Learning outcomes are statements referring to the specific knowledge, practical skills, areas of professional development, attitudes, or higher-order thinking skills that instructors expect students to develop, learn, or master by the end of their learning (Suskie, 2009). Learning outcomes are written from the student’s perspective, describing what they will be able to know, do, or value as a result of successfully completing their learning.
Learning outcomes can be written at the lesson-, course-, program-, or degree-level and, ideally, a connection is made between the learning that is expected at each of these types. For example, a concept learned in class connects to the broader outcomes of the course, which in turn contributes to the outcomes of the program and the expectations for degree completion.
Qualities of Effective Learning Outcomes
Learning outcomes typically include the following elements:
- a short and consistent stem such as “By the end of this course/program, succesful students will be able to…”
- an action verb that identifies the depth of learning expected
- a statement of the learning to be demonstrated - addressing the what
- a statement of the context in which this learning will occur - addressing the how? or why?
In selecting an action verb, consider the most appropriate type of performance, whether it is in the cognitive, behavioural, or affective domain for your students. Also consider the type of performance that students are expected to reach by the end of their learning. For assistance with this, we recommend taxonomies of learning, such as Bloom’s, and associated verbs:
It is also important to consider how learning is demonstrated, using concrete actionable or operational verbs (such as create, apply, interpret, describe, identify) rather than verbs that are difficult to measure (such as know, learn, become aware of, experience).
Why communicate outcomes to students?
“Those who know where they intend to go have a better chance of getting there” (Undergraduate Program Review Audit Committee, 2006)
Students’ learning is enhanced when they know what is expected of them (Marsh, 2007; Trigwell & Prosser, 1991). When learning outcomes are communicated to students, they are more likely to take deep approaches to learning and tend to hold more favourable perceptions of their courses and instructors.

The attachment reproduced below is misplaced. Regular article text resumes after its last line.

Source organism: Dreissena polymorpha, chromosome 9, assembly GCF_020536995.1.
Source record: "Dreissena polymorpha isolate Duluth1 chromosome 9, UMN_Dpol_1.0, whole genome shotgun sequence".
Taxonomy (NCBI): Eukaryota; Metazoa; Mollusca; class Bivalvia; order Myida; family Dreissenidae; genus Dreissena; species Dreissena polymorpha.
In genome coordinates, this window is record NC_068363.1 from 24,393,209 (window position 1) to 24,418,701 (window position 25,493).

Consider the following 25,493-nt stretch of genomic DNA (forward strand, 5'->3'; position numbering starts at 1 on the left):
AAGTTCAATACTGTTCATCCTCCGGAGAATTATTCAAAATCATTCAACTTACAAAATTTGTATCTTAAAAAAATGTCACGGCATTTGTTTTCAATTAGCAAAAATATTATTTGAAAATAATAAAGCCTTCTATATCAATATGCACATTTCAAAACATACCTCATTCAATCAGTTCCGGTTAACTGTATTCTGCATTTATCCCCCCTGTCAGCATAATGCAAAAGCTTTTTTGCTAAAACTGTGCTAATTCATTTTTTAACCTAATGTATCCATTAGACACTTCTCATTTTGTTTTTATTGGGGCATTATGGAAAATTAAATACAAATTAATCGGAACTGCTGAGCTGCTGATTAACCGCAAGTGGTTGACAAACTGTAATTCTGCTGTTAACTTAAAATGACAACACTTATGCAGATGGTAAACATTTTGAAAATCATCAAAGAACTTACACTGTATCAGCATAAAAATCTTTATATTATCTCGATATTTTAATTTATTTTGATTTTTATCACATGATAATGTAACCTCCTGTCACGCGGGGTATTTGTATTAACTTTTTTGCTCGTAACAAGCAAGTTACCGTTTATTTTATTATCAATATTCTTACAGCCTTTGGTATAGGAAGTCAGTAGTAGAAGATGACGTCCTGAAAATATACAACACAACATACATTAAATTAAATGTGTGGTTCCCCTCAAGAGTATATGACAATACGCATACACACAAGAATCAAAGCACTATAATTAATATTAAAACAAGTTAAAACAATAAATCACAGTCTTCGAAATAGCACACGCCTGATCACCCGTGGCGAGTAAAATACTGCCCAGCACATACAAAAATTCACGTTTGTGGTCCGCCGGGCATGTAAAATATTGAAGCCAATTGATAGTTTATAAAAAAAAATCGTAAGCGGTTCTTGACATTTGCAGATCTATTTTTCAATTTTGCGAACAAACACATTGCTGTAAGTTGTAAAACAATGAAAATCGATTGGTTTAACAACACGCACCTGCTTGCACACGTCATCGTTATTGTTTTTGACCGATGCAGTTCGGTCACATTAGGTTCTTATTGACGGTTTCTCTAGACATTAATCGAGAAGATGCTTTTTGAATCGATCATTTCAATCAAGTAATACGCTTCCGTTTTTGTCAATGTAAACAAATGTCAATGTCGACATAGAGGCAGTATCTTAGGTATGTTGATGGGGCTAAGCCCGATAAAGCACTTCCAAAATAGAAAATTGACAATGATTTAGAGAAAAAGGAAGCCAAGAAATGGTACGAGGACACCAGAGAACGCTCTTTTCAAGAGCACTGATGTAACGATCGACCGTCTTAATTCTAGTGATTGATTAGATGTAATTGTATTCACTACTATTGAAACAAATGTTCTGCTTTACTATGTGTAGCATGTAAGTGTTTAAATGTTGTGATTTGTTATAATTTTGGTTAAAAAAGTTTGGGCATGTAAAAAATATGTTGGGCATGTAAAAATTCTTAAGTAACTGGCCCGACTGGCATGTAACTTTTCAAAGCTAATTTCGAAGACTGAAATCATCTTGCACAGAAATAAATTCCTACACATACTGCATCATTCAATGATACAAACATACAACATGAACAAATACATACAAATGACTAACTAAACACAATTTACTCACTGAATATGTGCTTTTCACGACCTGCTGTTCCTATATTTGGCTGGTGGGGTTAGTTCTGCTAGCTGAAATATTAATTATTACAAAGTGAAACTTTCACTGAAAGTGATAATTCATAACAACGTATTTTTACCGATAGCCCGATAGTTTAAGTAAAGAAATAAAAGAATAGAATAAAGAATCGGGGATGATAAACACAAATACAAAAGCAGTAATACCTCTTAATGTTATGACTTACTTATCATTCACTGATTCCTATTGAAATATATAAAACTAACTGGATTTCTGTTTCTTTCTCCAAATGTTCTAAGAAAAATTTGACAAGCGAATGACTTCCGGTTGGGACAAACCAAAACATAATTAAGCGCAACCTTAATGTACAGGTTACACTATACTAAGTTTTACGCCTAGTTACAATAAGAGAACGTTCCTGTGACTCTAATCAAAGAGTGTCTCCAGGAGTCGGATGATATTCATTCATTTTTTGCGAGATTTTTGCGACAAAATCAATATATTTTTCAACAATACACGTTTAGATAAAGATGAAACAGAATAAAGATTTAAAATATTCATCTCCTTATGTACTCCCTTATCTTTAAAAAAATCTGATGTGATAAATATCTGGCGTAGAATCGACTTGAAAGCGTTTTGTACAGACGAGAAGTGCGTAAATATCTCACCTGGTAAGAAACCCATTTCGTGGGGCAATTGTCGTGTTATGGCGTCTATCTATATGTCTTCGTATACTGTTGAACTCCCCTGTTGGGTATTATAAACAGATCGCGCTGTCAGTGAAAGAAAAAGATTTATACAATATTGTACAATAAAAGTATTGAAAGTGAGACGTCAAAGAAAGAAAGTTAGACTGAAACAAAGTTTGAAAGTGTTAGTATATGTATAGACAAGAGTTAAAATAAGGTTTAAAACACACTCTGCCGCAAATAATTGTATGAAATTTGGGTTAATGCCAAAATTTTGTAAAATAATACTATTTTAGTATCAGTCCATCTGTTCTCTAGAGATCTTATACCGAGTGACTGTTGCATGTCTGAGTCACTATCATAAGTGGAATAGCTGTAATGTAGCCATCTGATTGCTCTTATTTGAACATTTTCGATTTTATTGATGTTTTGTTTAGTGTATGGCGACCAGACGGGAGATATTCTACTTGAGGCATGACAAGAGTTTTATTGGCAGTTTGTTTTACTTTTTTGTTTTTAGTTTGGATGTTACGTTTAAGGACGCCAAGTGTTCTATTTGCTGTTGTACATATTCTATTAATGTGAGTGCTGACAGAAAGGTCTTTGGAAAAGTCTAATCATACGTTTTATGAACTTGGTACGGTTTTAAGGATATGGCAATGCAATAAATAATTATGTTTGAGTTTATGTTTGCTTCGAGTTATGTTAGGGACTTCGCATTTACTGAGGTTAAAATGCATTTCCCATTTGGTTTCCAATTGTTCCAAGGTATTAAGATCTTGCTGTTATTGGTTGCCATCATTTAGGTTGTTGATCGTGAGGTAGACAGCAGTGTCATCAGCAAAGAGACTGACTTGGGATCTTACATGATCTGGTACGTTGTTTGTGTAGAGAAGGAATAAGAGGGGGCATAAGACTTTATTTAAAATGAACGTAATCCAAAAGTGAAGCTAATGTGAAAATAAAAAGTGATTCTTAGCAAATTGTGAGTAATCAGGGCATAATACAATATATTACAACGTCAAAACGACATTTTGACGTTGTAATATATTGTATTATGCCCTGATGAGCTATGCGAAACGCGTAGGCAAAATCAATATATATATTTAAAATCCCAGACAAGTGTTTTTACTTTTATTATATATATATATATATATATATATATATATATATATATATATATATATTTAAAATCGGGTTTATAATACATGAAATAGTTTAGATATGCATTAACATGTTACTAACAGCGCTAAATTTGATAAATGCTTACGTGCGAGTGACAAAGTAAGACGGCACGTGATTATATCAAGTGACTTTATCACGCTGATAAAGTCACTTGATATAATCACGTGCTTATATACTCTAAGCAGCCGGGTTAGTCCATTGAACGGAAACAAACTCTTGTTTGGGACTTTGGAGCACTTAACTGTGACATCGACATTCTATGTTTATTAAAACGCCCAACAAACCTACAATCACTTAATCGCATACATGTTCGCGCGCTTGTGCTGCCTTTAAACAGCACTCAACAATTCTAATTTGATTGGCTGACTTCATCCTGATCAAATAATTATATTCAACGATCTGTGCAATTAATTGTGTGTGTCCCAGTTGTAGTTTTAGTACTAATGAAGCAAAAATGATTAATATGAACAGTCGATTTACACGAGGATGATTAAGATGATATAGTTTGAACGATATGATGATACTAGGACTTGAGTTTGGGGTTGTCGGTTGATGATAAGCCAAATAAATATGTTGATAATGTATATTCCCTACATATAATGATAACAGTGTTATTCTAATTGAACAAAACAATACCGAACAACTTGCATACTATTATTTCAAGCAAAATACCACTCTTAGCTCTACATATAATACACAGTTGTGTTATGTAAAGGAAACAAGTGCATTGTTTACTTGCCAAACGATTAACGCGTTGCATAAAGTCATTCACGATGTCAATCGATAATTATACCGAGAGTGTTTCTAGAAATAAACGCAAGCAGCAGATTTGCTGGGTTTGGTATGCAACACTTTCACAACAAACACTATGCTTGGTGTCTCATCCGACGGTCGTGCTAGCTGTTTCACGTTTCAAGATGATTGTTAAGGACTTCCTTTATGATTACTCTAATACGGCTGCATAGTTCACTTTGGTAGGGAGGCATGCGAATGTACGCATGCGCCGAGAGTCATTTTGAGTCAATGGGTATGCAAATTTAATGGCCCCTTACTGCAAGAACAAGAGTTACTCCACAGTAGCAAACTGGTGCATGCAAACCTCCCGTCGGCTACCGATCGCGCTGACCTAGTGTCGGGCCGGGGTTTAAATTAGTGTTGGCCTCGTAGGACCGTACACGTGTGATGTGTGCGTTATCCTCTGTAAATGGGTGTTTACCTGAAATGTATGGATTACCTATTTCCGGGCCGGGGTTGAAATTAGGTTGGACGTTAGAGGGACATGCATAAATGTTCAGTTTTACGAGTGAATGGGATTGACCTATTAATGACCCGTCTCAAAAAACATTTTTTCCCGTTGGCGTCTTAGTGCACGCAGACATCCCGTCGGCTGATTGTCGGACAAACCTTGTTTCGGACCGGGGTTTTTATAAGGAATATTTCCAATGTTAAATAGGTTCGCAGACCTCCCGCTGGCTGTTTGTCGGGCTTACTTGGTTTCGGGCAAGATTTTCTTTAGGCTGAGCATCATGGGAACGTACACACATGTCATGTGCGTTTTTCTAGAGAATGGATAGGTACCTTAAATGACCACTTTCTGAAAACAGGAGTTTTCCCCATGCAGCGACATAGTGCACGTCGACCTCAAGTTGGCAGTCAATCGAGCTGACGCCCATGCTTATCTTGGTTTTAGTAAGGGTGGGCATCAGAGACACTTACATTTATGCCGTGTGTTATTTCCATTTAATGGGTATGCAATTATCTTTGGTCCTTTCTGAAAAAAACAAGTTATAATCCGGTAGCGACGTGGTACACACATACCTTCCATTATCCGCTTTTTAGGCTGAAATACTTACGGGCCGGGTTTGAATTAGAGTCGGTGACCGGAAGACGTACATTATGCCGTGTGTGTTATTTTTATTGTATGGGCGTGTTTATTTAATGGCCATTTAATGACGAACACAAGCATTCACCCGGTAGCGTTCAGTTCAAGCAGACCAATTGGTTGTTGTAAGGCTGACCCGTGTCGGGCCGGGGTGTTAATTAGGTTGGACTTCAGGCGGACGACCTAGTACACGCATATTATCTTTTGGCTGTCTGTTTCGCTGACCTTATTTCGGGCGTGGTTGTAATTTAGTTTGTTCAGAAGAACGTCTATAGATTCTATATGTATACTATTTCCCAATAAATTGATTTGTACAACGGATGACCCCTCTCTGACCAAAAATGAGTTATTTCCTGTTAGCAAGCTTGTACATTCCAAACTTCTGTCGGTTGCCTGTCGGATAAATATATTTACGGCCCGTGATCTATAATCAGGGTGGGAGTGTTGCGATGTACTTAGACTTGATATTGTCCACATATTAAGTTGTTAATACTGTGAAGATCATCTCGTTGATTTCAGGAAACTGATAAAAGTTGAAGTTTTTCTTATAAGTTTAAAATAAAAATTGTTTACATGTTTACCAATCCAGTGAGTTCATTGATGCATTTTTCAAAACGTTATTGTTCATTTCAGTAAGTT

However, helping students reach learning outcomes takes more than simply listing those outcomes in your syllabus (Schoepp, 2017).
Learning outcomes are most influential when students can see the connection between intended course outcomes and course requirements (i.e. activities and assessments). Consider taking one of the following approaches for making this connection clear:
- list course outcomes and assignments side-by-side to show how each outcome is to be demonstrated
- include a paragraph in your syllabus that articulates how students will work towards the learning outcomes
- explain the course's learning outcomes to students on the first day of class
- revisit learning outcomes regularly throughout the course to show students how course concepts connect to one another
Learning Outcome Module
If you need individual support for writing or revising learning outcomes, please contact one of our educational developers.
Hattie, J. A. C., & Donoghue, G. M. (2016). Learning strategies: a synthesis and conceptual model. Science of Learning, 1, 1–13. doi:10.1038/npjscilearn.2016.13
Marsh, P.A. (2007). What is known about student learning outcomes and how does it relate to the Scholarship of Teaching and Learning? International Journal for the Scholarship of Teaching and Learning, 1(2), article 22.
Schoepp, K. (2017). The state of course learning outcomes at leading universities. Studies in Higher Education. doi:10.1080/03075079.2017.1392500
Suskie, L. (2009). Assessing student learning: A common sense guide (2nd ed.). San Francisco: Jossey-Bass.
Trigwell, K. & Prosser, M. (1991). Improving the quality of student learning: the influence of learning context and student approaches to learning on learning outcomes. Higher Education, 22(3), 251–266.